In Indonesia, the Export Certificate System (Bukti Expor, or BE System), which had been introduced in June 1957, was abolished on August 25, 1959, and at the same time monetary measures were taken with a view to eliminating excess domestic liquidity. A new basic exchange rate of Rp 45.00 per U.S. dollar replaced both the pegged BE rate of Rp 37.848 and the nominal official rate of Rp 11.40. The application of a uniform tax of 20 per cent to all incoming transfers produced an effective buying rate (with allowance for bank charge of ⅜ per cent) of Rp 35.865 per U.S. dollar; prior to August 25, with proceeds from exports and current invisibles settled at the BE rate minus a tax of 20 per cent, the effective rate had been Rp 30.278 per U.S. dollar. By basing effective selling rates, which continue to be six in number, upon the rate of Rp 45.28125 per U.S. dollar (i.e., the basic rate plus bank charge of ⅝ per cent), these rates were depreciated and some of the import surcharge rates were also increased. Effective selling rates now range from Rp 45.28 to Rp 135.84 per U.S. dollar, instead of from Rp 37.848 to Rp 104.082 per U.S. dollar. The average depreciation of the effective rates for both imports and exports is roughly estimated at about 20 per cent. At the same time that these changes were made in Indonesia’s exchange system, advance deposit requirements attached to applications for import licenses were withdrawn. However, rigorous restrictions on imports were maintained. In April 1959, state trading was expanded to cover several essential imports, so that about 80 per cent of Indonesia’s total imports is now handled exclusively by state enterprises.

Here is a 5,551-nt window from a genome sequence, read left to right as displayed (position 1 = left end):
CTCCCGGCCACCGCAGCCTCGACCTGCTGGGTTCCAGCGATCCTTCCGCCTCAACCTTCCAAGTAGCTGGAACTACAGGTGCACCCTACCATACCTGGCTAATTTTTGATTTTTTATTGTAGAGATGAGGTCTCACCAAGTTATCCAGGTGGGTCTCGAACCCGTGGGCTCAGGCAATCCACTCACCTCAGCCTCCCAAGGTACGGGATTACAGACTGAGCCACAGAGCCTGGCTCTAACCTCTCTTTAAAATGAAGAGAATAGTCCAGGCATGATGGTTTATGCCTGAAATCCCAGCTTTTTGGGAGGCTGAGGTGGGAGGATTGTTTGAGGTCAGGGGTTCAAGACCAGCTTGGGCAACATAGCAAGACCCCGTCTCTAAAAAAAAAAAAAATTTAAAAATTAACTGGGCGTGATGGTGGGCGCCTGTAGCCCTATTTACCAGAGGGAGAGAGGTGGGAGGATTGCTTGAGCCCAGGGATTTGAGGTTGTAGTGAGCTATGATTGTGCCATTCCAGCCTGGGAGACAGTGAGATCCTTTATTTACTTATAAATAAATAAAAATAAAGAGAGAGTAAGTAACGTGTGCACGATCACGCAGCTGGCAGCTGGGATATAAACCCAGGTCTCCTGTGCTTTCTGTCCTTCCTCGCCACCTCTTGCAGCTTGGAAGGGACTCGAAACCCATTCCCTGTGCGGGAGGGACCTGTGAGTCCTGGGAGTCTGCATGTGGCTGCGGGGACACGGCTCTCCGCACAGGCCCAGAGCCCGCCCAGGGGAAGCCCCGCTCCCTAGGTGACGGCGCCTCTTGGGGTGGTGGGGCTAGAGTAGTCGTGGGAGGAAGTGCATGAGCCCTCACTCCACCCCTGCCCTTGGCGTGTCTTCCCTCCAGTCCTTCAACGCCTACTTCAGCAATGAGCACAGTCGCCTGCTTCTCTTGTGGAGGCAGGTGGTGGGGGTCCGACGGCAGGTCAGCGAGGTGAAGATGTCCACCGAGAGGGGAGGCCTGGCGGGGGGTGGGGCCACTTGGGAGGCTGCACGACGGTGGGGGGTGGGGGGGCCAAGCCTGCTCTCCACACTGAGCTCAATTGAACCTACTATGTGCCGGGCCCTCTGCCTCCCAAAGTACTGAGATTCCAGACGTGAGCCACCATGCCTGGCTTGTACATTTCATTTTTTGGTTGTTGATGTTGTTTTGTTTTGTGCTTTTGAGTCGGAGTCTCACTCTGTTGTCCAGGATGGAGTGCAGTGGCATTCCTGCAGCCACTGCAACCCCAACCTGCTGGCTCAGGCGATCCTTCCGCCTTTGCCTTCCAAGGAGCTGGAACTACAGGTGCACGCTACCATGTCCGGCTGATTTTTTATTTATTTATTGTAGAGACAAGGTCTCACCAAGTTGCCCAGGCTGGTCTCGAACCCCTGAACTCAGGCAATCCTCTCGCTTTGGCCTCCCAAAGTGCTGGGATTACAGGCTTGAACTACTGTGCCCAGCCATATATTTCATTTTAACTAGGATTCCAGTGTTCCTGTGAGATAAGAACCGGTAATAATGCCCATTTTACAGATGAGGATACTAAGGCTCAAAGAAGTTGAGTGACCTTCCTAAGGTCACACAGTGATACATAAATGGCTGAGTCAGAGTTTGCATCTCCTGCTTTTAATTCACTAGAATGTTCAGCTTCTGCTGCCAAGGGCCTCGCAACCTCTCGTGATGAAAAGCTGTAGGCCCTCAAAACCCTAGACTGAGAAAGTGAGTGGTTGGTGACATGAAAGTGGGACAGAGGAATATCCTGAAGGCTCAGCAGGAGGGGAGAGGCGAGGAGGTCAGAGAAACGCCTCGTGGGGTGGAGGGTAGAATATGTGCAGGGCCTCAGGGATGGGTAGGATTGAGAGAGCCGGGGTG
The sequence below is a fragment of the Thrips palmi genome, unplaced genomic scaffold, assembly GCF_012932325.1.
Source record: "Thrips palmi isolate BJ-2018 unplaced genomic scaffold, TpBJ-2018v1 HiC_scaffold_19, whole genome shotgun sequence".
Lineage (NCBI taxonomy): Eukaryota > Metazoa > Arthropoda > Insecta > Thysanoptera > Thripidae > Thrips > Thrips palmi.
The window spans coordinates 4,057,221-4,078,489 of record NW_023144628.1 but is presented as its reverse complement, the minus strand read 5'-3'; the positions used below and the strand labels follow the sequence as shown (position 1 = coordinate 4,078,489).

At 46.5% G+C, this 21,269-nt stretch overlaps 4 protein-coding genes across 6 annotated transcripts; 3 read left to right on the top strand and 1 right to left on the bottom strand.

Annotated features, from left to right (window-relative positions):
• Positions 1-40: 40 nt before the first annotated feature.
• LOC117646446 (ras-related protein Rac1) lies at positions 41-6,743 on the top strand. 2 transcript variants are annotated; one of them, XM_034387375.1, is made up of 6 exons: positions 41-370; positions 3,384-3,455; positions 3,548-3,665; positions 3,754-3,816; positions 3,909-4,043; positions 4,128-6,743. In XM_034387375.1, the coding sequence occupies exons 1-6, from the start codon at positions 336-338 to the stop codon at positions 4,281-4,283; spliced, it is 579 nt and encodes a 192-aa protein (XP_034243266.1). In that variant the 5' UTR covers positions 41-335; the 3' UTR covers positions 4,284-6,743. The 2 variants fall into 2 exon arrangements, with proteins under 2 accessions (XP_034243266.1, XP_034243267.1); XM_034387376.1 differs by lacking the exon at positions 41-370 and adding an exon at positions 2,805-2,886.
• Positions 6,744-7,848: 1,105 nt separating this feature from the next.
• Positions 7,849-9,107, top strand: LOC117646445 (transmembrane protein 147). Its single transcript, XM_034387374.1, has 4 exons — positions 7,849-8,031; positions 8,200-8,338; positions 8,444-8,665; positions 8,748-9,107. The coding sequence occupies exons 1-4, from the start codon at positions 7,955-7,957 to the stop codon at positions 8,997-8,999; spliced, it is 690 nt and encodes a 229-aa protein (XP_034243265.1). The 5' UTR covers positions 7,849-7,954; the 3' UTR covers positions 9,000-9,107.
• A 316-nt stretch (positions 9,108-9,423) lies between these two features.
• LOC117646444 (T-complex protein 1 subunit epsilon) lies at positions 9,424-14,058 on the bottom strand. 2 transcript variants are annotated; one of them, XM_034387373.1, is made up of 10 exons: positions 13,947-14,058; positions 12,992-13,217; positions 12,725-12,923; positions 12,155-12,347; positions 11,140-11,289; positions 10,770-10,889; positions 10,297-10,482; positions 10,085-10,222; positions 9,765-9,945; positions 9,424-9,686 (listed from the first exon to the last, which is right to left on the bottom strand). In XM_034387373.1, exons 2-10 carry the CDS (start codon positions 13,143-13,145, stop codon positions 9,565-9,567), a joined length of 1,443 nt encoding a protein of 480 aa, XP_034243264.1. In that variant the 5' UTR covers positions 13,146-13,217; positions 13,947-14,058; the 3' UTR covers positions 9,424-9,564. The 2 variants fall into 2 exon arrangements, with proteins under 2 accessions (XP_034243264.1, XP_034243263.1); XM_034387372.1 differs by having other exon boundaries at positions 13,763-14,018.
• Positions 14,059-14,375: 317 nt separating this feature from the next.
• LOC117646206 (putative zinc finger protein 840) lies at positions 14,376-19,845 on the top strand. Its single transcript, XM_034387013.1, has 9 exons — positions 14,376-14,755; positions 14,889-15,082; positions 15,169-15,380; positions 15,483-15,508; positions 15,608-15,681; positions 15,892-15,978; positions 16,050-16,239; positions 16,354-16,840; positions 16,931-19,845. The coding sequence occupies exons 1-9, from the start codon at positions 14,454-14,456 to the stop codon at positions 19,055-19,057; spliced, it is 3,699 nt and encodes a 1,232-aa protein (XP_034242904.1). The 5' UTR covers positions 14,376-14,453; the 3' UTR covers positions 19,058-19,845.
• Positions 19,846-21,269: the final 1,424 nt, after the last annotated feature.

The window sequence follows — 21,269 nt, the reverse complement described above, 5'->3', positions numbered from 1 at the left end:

On February 23, 1960, the official exchange rate in Korea was changed from 500 hwan per U.S. dollar, the rate established in August 1955, to 650 hwan per U.S. dollar. The change was made in view of the increase in prices that has occurred in recent years, the index of wholesale prices in Seoul having averaged 130 (September 1955 = 100) in July-December 1959.